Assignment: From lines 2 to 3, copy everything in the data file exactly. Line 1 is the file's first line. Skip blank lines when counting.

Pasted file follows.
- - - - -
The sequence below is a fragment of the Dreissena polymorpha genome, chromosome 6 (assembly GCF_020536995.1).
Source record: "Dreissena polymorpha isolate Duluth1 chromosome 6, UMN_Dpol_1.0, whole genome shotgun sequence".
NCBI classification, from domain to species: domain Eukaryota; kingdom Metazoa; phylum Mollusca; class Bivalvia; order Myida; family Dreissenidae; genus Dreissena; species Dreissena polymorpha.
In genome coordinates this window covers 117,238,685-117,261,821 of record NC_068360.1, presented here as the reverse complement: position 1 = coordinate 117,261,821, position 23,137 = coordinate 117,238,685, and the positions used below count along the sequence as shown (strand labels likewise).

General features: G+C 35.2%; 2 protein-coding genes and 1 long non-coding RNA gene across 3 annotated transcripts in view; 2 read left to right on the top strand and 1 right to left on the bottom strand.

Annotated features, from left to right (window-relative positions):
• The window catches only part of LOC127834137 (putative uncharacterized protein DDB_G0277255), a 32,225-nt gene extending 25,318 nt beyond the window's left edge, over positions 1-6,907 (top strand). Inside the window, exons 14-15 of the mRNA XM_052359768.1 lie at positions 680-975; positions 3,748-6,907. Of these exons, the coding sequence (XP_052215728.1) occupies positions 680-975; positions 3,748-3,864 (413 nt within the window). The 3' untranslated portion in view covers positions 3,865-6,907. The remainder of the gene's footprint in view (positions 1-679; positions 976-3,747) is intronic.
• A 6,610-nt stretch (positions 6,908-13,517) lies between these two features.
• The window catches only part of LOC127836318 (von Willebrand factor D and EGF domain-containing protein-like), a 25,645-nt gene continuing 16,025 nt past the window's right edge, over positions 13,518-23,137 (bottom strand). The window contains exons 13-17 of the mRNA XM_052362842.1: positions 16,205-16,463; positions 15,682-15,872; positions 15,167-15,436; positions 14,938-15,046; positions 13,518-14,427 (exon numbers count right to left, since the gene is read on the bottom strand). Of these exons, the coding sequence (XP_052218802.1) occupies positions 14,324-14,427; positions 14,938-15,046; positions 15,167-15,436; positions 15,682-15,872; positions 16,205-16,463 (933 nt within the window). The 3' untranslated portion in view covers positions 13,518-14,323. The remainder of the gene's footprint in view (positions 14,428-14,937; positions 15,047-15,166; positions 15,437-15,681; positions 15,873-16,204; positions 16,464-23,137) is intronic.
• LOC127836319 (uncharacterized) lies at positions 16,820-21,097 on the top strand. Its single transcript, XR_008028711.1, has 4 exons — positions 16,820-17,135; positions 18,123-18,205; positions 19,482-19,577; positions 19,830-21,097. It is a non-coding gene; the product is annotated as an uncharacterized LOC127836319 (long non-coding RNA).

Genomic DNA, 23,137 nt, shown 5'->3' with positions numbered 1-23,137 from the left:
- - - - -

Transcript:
Source record: "Dreissena polymorpha isolate Duluth1 chromosome 6, UMN_Dpol_1.0, whole genome shotgun sequence".
NCBI classification, from domain to species: domain Eukaryota; kingdom Metazoa; phylum Mollusca; class Bivalvia; order Myida; family Dreissenidae; genus Dreissena; species Dreissena polymorpha.